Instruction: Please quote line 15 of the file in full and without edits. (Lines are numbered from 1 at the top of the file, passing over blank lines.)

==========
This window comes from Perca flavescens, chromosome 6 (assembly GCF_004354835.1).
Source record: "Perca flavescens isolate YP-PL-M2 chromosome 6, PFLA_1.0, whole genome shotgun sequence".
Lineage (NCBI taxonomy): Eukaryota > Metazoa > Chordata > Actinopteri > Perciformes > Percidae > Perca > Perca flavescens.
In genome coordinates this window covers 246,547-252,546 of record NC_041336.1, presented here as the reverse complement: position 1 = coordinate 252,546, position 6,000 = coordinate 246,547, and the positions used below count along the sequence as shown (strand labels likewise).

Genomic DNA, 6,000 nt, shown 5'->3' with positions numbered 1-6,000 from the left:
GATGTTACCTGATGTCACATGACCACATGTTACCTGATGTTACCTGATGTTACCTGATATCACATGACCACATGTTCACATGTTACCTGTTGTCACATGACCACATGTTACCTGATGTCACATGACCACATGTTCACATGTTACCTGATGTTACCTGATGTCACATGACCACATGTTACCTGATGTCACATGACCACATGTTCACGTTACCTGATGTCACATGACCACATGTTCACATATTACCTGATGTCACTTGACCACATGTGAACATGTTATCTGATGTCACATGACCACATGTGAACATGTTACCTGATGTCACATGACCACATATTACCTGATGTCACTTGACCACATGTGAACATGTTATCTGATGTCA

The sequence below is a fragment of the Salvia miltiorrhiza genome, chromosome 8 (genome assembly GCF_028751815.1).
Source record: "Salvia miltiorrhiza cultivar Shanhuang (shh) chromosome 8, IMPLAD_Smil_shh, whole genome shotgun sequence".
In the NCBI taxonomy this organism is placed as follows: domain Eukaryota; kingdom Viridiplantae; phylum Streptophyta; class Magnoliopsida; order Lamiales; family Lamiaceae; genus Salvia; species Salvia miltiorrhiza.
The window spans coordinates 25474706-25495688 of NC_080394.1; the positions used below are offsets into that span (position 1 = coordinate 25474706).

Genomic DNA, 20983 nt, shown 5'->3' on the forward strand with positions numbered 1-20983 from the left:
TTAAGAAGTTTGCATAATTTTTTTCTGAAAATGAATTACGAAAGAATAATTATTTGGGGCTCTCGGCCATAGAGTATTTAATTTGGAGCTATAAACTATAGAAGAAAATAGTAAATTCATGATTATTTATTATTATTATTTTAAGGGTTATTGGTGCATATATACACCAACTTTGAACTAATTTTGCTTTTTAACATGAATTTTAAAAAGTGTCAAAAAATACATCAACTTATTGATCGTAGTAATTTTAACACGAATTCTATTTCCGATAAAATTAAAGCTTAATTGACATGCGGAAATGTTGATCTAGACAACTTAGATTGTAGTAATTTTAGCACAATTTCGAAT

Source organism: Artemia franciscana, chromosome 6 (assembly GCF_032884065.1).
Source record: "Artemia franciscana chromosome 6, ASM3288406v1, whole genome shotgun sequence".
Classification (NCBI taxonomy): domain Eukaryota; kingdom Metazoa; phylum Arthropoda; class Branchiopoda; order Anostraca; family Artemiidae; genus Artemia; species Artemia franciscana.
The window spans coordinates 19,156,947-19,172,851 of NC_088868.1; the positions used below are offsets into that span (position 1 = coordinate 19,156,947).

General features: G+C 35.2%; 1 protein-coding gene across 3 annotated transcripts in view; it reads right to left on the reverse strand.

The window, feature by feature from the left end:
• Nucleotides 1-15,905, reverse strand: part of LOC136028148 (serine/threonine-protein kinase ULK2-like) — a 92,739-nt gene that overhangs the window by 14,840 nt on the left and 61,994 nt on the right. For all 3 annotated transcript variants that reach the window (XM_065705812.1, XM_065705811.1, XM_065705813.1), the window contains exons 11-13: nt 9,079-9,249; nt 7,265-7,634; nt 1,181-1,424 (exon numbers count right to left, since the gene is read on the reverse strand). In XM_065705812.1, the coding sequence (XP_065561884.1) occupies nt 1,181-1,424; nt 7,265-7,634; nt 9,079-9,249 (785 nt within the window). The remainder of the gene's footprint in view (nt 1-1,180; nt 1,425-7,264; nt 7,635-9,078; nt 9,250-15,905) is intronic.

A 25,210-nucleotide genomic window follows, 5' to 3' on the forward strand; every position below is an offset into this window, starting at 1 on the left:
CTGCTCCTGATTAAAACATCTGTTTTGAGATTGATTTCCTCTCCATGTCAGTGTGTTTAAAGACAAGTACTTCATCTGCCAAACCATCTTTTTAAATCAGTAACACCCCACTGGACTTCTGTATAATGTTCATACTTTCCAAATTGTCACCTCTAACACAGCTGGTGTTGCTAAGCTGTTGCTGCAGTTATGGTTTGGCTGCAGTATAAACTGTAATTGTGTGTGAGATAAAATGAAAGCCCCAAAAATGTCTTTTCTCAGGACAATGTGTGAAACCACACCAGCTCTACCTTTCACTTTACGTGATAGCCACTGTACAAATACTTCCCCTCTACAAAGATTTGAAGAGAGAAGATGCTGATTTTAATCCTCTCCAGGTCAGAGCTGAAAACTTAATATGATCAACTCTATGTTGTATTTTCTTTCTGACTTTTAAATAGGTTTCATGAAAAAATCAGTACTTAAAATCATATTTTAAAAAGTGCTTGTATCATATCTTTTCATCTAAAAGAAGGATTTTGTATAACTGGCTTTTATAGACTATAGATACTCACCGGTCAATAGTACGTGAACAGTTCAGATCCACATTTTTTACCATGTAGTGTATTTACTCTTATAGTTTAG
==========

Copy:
Classification (NCBI taxonomy): domain Eukaryota; kingdom Metazoa; phylum Arthropoda; class Branchiopoda; order Anostraca; family Artemiidae; genus Artemia; species Artemia franciscana.